lsort man page on Archlinux

Printed from http://www.polarhome.com/service/man/?qf=lsort&af=0&tf=2&of=Archlinux

lsort(n)		     Tcl Built-In Commands		      lsort(n)

______________________________________________________________________________

NAME
       lsort - Sort the elements of a list

SYNOPSIS
       lsort ?options? list
_________________________________________________________________

DESCRIPTION
       This command sorts the elements of list, returning a new list in sorted
       order.  The implementation of the lsort	command	 uses  the  merge-sort
       algorithm  which is a stable sort that has O(n log n) performance char‐
       acteristics.

       By default ASCII sorting is used with the result returned in increasing
       order.	However,  any of the following options may be specified before
       list  to	 control  the  sorting	process	 (unique   abbreviations   are
       accepted):

       -ascii Use  string  comparison  with Unicode code-point collation order
	      (the name is for backward-compatibility reasons.)	 This  is  the
	      default.

       -dictionary
	      Use  dictionary-style  comparison.   This	 is the same as -ascii
	      except (a) case is ignored except as a tie-breaker  and  (b)  if
	      two  strings  contain  embedded  numbers, the numbers compare as
	      integers, not characters.	 For  example,	in  -dictionary	 mode,
	      bigBoy  sorts between bigbang and bigboy, and x10y sorts between
	      x9y and x11y.

       -integer
	      Convert list elements to integers and use integer comparison.

       -real  Convert list elements to floating-point values and use  floating
	      comparison.

       -command command
	      Use  command  as a comparison command.  To compare two elements,
	      evaluate a Tcl script consisting of command with	the  two  ele‐
	      ments  appended  as  additional  arguments.   The	 script should
	      return an integer less than, equal to, or greater than  zero  if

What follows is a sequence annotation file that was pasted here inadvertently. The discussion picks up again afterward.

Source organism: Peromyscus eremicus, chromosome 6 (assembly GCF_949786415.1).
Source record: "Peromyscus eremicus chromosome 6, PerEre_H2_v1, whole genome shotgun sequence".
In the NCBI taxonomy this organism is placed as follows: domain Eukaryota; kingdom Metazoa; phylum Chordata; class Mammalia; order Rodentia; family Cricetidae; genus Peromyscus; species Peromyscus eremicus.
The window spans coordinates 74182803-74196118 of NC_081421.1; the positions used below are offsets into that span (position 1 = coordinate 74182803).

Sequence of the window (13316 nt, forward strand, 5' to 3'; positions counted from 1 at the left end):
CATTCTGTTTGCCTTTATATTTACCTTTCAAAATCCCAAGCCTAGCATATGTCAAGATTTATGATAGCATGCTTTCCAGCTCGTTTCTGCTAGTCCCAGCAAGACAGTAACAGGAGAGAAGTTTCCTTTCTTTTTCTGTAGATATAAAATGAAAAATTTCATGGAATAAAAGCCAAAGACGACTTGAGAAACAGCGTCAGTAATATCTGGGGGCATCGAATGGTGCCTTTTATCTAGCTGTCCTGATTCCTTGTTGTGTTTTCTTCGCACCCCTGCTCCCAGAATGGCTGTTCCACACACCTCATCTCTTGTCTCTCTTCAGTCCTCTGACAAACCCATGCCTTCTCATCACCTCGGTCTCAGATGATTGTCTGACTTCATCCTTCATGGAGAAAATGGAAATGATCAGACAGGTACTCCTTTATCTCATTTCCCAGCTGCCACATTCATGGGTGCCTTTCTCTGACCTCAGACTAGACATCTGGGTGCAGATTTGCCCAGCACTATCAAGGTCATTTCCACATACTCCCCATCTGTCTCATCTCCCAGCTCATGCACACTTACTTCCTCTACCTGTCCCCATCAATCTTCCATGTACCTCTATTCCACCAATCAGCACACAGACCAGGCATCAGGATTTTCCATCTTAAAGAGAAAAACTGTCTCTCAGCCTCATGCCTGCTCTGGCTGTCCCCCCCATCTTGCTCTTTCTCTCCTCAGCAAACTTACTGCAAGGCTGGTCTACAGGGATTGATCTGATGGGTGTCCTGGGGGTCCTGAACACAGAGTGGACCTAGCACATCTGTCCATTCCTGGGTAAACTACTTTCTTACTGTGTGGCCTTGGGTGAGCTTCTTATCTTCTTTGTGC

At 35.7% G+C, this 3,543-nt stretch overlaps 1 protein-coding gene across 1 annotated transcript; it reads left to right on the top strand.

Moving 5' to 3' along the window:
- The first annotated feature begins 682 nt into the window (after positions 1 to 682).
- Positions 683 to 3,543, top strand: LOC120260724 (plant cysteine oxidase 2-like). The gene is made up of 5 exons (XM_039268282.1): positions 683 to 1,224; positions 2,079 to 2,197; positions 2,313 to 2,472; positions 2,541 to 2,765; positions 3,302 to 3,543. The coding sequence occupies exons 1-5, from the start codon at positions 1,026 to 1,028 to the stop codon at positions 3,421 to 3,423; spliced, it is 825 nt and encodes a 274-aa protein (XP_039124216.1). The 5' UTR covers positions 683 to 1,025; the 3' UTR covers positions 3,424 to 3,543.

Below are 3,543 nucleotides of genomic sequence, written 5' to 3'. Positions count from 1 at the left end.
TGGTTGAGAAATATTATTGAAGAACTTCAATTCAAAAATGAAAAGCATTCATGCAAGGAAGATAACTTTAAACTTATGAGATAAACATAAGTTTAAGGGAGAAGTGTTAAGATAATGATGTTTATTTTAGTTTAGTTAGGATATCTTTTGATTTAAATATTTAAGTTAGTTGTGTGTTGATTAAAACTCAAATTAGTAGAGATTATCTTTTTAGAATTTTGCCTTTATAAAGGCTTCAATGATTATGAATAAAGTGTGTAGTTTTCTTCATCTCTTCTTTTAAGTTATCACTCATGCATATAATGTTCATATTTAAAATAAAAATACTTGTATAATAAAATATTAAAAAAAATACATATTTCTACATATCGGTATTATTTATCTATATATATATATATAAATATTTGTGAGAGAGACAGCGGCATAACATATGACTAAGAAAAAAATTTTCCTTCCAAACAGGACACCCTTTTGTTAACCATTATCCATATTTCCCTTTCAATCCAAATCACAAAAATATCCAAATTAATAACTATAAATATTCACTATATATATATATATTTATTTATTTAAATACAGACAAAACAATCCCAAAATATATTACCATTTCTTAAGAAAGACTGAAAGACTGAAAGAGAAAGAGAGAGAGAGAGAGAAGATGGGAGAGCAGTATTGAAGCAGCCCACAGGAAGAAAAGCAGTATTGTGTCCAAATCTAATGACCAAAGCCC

the  first  element  is to be considered less than, equal to, or
	      greater than the second, respectively.

       -increasing
	      Sort the list in increasing order (“smallest”items first).  This
	      is the default.

       -decreasing
	      Sort the list in decreasing order (“largest”items first).

       -indices
	      Return  a	 list  of indices into list in sorted order instead of
	      the values themselves.

       -index indexList
	      If this option is specified, each of the elements of  list  must
	      itself  be  a  proper  Tcl  sublist  (unless  -stride  is used).
	      Instead of sorting based on whole sublists, lsort	 will  extract
	      the  indexList'th	 element  from each sublist (as if the overall
	      element and the indexList were passed to lindex) and sort	 based
	      on the given element.  For example,

		     lsort -integer -index 1 \
			   {{First 24} {Second 18} {Third 30}}

	      returns {Second 18} {First 24} {Third 30},

		     lsort -index end-1 \
			     {{a 1 e i} {b 2 3 f g} {c 4 5 6 d h}}

	      returns {c 4 5 6 d h} {a 1 e i} {b 2 3 f g}, and

		     lsort -index {0 1} {
			 {{b i g} 12345}
			 {{d e m o} 34512}
			 {{c o d e} 54321}
		     }

	      returns  {{d  e  m  o}  34512} {{b i g} 12345} {{c o d e} 54321}
	      (because e sorts before i which sorts before o.)	This option is
	      much  more  efficient  than  using  -command to achieve the same
	      effect.

       -stride strideLength
	      If this option is specified, the list is treated	as  consisting
	      of  groups of strideLength elements and the groups are sorted by
	      either their first element or, if the -index option is used,  by
	      the element within each group given by the first index passed to
	      -index (which is then ignored by -index). Elements always remain
	      in the same position within their group.

	      The  list	 length	 must  be an integer multiple of strideLength,
	      which in turn must be at least 2.